Issue 3, 2011
Lonneke van der Velden is a postdoctoral researcher at the research project DATACTIVE: the politics of data according to civil society, and teaches at the the New Media and Digital Culture program at the UvA. She is also part of the editorial board of Krisis, journal for contemporary philosophy.
Filippo Bertoni is a PhD candidate at the University of Amsterdam. His research project is informed by empirical philosophy and anthropology of science, and it maps the practices of ecology to suggest how they can re- orient the notions of eating and the body in Western thought.
Rogier van Reekum is a postdoctoral researcher at the department of Sociology of Erasmus University Rotter-dam. He is part of the Monitoring Modernity project (ERC starting grant) supervised by Prof. dr. Willem Schinkel (see: www.monitoringmodernity.eu). Within the project he is conducting research into the visualisation of irregu-lar migration across Europe. Rogier wrote his dissertation at the AISSR (UvA) on public and political debates over Dutchness (1972-2008) and published on nationalism, place making, citizenship politics, immigration policy and education. He is editor at Sociologie and Krisis, journal for contemporary philosophy.
Marieke de Goede is hoogleraar Politicologie aan de Universiteit van Am- sterdam. Zij coördineert het NWO-Vidi-onderzoeksproject European Security Cultures, dat preventieve en preëmptieve veiligheidpraktijken in de EU analyseert. Haar boek Speculative security. The politics of pursuing terrorist monies verschijnt in 2012 bij University of Minnesota Press. Pro- fessor De Goede is associate editor van het tijdschrift Security Dialogue en lid van de commissie Vrede & Veiligheid van de Adviesraad Internationale Vraagstukken (AIV).
Joost de Bloois is assistant professor at the University of Amsterdam, department of Literary and Cultural Analysis, and a researcher at the Amsterdam School for Cultural Analysis. He has published extensively on the nexus between culture, art and politics.
Beatrice de Graaf is associate professor (uhd) aan het Centrum voor Ter- rorisme en Contraterrorisme van de Universiteit Leiden (Campus Den Haag). Ze doet onder meer onderzoek naar ‘Enemies of the state: The making of a national security state in historical perspective’ (VIDI- project). http://hum.leiden.edu/history/enemies-of-the-state/.
Jaap Kooijman is universitair hoofddocent Media en cultuur aan de Uni- versiteit van Amsterdam en auteur van Fabricating the absolute fake. America in contemporary pop culture (AUP 2008).
Isabell Lorey, political theorist at the European Institute for Progressive Cultural Policies (eipcp), based in Berlin, and member in the editorial board of the book series transversal texts. From October 2018 on she will hold the professorship for Queer Studies at the Academy for Media Arts Cologne. From 2015 – 2018 she was professor for Transnational Gender Politics at the Institute for Political Science, University of Kassel. Last book in English: State of Insecurity. Government of the Precarious, London/New York: Verso 2015. Currently she is writing a book on “Presentist Democracy”.
In and beyond the frameworks of the eipcp-platform transversal texts, the Zurich University of the Arts and other rather unidentifiable milieus, Gerald Raunig tries to focus, if possible, on dividualities and dissemblages, machinic capitalism and molecular revolution, technecologies and subsistential territories.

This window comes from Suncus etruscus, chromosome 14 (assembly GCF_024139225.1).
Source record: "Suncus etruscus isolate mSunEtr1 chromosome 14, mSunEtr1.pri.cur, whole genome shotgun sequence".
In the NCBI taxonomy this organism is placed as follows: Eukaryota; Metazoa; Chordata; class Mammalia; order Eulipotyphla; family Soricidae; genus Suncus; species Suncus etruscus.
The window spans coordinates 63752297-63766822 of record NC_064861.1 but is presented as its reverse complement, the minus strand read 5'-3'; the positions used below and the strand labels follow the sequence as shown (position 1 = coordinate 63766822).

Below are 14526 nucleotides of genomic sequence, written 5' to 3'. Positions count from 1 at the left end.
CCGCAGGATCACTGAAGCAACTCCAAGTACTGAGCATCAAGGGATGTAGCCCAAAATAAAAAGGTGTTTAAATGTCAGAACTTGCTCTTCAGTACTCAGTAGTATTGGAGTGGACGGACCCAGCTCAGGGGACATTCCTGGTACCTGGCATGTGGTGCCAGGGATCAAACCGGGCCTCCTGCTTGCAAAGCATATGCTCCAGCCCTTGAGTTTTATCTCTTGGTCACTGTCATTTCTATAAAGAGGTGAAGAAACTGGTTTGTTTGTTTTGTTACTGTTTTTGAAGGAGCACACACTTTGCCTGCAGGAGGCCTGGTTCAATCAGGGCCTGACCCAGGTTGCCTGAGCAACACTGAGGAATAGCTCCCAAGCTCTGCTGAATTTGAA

James Martel teaches political theory in the department of political sci- ence at San Francisco State University in San Francisco, CA., USA. He is the author of four books: Love is a Sweet Chain: Desire, Autonomy and Friendship in Liberal Political Theory (Routledge, 2001); Subverting the Leviathan: Reading Thomas Hobbes as a Radical Democrat (Columbia, 2007); Textual Conspiracies: Walter Benjamin, Idolatry and Political Theory (Michigan, 2011); Divine Violence: Walter Benjamin and the Es- chatology of Sovereignty (Routledge/GlassHouse, 2011). His work concen- trates on the question of representation in its political, theological and linguistic senses.
Thijs Lijster (1981) studied philosophy at the University of Groningen and the New School for Social Research in New York. Currently, he is assistant professor in the philosophy of art and culture at the University of Groningen, and postdoctoral researcher at the Culture Commons Quest Office of the University of Antwerp. He published De grote vlucht inwaarts (Bezige Bij, 2016) and Benjamin and Adorno on Art and Art Criticism. Critique of Art (Amsterdam University Press 2017), and coedited De kunst van kritiek. Adorno in context (Octavo 2015) and Spaces for Criticism. Shifts in Contemporary Art Discourses (Valiz 2015). This interview is a prepublication for the book The Future of the New. Artistic Innovation in Times of Social Acceleration, which is to be published by Valiz publishers in spring 2017.
Pascal Gielen (1970) is director of the research center Arts in Society at the Groniningen University where he is associate Professor of sociology of art. He also leads the research group and book series ‘Arts in Society’ (Fontys College for the Arts, Tilburg). Gielen has written serveral books on con- temporary art, cultural heritage and cultural politics. In 2009 Gielen edited together with Paul De Bruyne the book Being an Artist in Post- Fordist Times (NAi) and he published his new monograph The Murmur- ing of the Artistic Multitude. Global Art, Memory and Post-Fordism (Valiz). In 2011 De Bruyne and Gielen edited the book Community Art. The Politics of Trespassing and in January 2012 their new book Teaching Art in the Neoliberal Realm. Realism versus Cynicism will be launched.
Gijs van Oenen is universitair docent aan de Faculteit der Wijsbegeerte van de Erasmus Universiteit Rotterdam en lid van de redactie van Krisis.